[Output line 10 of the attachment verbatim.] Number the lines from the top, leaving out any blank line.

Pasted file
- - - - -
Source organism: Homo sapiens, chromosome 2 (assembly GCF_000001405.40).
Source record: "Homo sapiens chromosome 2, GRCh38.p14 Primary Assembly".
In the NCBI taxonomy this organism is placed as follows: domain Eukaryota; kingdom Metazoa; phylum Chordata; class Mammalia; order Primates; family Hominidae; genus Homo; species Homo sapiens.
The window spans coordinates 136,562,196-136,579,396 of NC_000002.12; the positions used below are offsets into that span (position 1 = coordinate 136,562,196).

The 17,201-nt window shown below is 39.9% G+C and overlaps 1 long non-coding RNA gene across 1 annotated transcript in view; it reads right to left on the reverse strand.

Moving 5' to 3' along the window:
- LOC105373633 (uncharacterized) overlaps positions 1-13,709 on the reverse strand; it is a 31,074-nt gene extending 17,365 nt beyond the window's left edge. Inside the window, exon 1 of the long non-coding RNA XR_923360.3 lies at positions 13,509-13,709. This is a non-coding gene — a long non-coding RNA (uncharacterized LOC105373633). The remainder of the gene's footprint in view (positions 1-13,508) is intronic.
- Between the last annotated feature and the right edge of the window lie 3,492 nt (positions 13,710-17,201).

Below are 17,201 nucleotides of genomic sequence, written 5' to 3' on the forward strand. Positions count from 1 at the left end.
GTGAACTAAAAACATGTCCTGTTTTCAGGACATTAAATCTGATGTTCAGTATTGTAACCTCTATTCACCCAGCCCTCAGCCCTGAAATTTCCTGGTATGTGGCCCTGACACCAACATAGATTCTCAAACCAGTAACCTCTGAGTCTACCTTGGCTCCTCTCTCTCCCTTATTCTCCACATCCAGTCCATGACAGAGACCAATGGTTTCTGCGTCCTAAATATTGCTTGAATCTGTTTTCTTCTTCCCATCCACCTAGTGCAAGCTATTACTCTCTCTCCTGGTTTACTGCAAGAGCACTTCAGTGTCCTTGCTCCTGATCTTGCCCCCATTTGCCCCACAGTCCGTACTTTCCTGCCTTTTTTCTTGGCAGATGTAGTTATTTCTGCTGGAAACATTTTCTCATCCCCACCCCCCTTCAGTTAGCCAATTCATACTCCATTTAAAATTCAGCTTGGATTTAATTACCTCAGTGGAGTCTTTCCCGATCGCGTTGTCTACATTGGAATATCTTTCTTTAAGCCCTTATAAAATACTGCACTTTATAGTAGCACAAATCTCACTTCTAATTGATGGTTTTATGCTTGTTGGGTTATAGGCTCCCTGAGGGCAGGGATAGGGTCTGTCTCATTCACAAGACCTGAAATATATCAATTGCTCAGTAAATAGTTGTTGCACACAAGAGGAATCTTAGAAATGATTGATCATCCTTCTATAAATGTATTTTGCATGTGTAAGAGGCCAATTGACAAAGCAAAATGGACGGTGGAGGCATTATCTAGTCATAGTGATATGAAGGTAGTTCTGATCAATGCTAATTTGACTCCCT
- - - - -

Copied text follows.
GTGAACTAAAAACATGTCCTGTTTTCAGGACATTAAATCTGATGTTCAGTATTGTAACCTCTATTCACCCAGCCCTCAGCCCTGAAATTTCCTGGTATGTGGCCCTGACACCAACATAGATTCTCAAACCAGTAACCTCTGAGTCTACCTTGGCTCCTCTCTCTCCCTTATTCTCCACATCCAGTCCATGACAGAGACCAATGGTTTCTGCGTCCTAAATATTGCTTGAATCTGTTTTCTTCTTCCCATCCACCTAGTGCAAGCTATTACTCTCTCTCCTGGTTTACTGCAAGAGCACTTCAGTGTCCTTGCTCCTGATCTTGCCCCCATTTGCCCCACAGTCCGTACTTTCCTGCCTTTTTTCTTGGCAGATGTAGTTATTTCTGCTGGAAACATTTTCTCATCCCCACCCCCCTTCAGTTAGCCAATTCATACTCCATTTAAAATTCAGCTTGGATTTAATTACCTCAGTGGAGTCTTTCCCGATCGCGTTGTCTACATTGGAATATCTTTCTTTAAGCCCTTATAAAATACTGCACTTTATAGTAGCACAAATCTCACTTCTAATTGATGGTTTTATGCTTGTTGGGTTATAGGCTCCCTGAGGGCAGGGATAGGGTCTGTCTCATTCACAAGACCTGAAATATATCAATTGCTCAGTAAATAGTTGTTGCACACAAGAGGAATCTTAGAAATGATTGATCATCCTTCTATAAATGTATTTTGCATGTGTAAGAGGCCAATTGACAAAGCAAAATGGACGGTGGAGGCATTATCTAGTCATAGTGATATGAAGGTAGTTCTGATCAATGCTAATTTGACTCCCT